THE PRESIDENT: I don't like that part. And that was the -- you know, the hospitals and museum were the absolute worst part. The good news is, is that the hospitals are now up and running, they've got enough medical supplies to take care of the people that need help. That museum was a terrible incident. I couldn't agree more with people who say we're sorry that happened. We are, by the way, helping find treasure, restore treasure and we'll provide all the expertise and help they need to get that museum up and running again.

    and finally:

    Q Did your dad talk to you every day?

    THE PRESIDENT: No. I check-in with him on occasion but, now, we don't talk every day.

    Q How about Barbara, what does she have to say, your mother?

    THE PRESIDENT: She's as feisty as ever. She's doing well. She doesn't follow everything in the news and the opinion like Dad does; he's an every word man.

    Q Do you seek his counsel? It's a little tricky. Here's your father, somebody that you revered and love, and he's been there before. But at the same time, you're now the President. How do you work that out?

    THE PRESIDENT: Well, I really don't spend a lot of time hashing over policy with him. He knows that I am much better informed than he could possibly be. He gives me -- our relationship is more of, and our conversations are more along the line of a dad and a son, a dad conveying to his son how much he loves him. Which is important, even at the age of 56 years old it's important.

    Q Did you call him the day the statue came down of Saddam Hussein?

    THE PRESIDENT: I can't remember.

    Q Because that was a memorable day.

    THE PRESIDENT: It was. It was.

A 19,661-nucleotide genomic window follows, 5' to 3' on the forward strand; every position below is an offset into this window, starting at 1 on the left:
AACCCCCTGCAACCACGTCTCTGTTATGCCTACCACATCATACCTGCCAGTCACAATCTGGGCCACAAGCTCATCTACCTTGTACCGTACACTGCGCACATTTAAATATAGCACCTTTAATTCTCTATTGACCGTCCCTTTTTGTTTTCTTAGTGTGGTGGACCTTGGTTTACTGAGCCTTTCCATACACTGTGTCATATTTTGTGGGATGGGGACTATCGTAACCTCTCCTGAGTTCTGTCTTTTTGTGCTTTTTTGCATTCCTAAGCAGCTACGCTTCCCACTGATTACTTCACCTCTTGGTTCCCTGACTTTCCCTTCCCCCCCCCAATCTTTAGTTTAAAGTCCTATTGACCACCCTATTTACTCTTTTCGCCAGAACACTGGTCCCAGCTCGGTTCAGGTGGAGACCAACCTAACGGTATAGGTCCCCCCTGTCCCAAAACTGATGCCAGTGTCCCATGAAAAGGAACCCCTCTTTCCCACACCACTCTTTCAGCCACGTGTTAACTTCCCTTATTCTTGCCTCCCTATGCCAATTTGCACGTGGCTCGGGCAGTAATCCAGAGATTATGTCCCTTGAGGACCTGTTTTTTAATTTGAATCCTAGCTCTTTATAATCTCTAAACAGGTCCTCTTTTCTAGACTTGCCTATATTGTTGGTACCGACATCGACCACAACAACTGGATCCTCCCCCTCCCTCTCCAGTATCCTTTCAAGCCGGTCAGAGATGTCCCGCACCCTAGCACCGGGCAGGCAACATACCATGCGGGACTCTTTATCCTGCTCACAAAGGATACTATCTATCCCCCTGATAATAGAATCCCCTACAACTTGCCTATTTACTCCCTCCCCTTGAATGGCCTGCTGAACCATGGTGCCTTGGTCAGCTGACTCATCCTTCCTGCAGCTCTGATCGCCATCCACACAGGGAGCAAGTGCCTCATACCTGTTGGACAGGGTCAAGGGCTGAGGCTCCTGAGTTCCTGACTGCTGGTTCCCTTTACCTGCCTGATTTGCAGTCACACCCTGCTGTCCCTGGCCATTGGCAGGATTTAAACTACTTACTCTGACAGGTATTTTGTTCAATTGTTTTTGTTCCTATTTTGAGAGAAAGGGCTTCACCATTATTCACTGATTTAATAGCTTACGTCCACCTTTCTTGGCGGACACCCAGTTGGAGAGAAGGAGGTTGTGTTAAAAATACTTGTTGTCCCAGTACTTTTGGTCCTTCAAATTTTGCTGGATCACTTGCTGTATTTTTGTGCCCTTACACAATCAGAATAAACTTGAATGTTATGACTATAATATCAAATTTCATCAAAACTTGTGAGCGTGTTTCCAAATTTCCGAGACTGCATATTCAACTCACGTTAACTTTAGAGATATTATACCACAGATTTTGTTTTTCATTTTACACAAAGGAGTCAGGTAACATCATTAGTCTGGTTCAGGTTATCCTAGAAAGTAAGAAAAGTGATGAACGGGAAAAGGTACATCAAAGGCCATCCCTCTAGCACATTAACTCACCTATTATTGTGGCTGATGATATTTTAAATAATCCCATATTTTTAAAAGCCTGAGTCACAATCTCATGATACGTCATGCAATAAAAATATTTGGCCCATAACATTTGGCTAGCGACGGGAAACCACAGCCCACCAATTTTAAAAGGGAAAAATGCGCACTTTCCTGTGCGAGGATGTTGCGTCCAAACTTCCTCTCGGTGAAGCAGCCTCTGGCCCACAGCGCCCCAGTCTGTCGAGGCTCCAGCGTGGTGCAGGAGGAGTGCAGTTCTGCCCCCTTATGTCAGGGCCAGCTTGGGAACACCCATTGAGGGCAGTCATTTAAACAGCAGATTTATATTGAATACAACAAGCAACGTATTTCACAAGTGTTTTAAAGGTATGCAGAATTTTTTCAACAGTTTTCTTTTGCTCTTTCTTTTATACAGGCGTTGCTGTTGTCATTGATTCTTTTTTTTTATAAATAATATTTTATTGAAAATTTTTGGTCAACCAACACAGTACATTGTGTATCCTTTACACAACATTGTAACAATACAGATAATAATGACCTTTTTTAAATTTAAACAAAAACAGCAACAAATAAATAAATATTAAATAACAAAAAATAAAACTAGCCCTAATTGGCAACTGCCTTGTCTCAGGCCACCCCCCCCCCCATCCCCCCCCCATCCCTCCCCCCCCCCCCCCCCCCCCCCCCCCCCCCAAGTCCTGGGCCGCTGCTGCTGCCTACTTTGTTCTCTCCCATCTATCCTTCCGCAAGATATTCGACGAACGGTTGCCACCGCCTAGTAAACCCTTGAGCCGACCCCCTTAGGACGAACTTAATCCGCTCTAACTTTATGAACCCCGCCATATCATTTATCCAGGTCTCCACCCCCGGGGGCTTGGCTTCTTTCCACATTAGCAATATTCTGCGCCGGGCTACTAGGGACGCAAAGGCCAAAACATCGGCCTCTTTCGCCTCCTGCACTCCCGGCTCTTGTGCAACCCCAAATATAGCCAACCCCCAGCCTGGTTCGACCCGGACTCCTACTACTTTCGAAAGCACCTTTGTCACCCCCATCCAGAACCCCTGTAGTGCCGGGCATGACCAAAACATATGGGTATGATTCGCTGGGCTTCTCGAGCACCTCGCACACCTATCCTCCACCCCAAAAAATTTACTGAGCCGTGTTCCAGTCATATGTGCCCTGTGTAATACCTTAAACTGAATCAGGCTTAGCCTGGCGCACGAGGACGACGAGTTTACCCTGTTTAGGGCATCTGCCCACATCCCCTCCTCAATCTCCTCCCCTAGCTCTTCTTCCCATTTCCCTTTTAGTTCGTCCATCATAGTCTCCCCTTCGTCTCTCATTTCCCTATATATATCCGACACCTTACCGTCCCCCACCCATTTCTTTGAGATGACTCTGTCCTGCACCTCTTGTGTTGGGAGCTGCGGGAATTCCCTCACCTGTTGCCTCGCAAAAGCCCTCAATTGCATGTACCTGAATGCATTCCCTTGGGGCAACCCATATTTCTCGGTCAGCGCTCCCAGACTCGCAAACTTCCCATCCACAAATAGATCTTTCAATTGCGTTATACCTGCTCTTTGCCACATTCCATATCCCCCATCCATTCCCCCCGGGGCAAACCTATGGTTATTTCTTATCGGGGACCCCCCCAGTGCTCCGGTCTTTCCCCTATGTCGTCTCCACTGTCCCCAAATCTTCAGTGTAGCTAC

Q Did you watch all that?

    THE PRESIDENT: I watched some of it. As you know, I've got a schedule to keep; I don't have time to sit around watching TV all day long. But somebody -- I think the Ashley or Blake said, the statue, they're about to get it down. They had a guy hammering on it for a while, and I watched the hammering --

    Q It took a while to pull it down.

    THE PRESIDENT: I watched them hammer. And then they said, they're hooking it up and they've got the crane out there. And I said, well, let me know. They said, well, it's about to come down. So I hustled and then watched it.

    Q And what about the Iraqi information minister? (Laughter.)

    THE PRESIDENT: He's my man, he was great. (Laughter.) Somebody accused us of hiring him and putting him there. He was a classic.

    Q Al-Sahhaf.

    THE PRESIDENT: Al-Sahhaf.

    Q He said: we are repulsing them at the airport, this war is just about over. (Laughter.)

    THE PRESIDENT: He was great. (Laughter.)

    Q Did you watch him actually? (Laughter.)

    THE PRESIDENT: I did watch some of his clips. You know, a lot of the stuff I get, people come in and report to me -- did you hear what so-and-so said, or, did you see that? So I get a lot of things secondhand.

    But in the case of the statue or Sahhaf, somebody would say, he's getting ready to speak, and I'd pop out of a meeting or turn and watch the TV

    It goes without saying that on any substantial question, Brokaw allows Bush to bluster his way through with scarcely a peep from Tom.

    Got to keep that access, Tom.


    posted by tbogg at 10:34 PM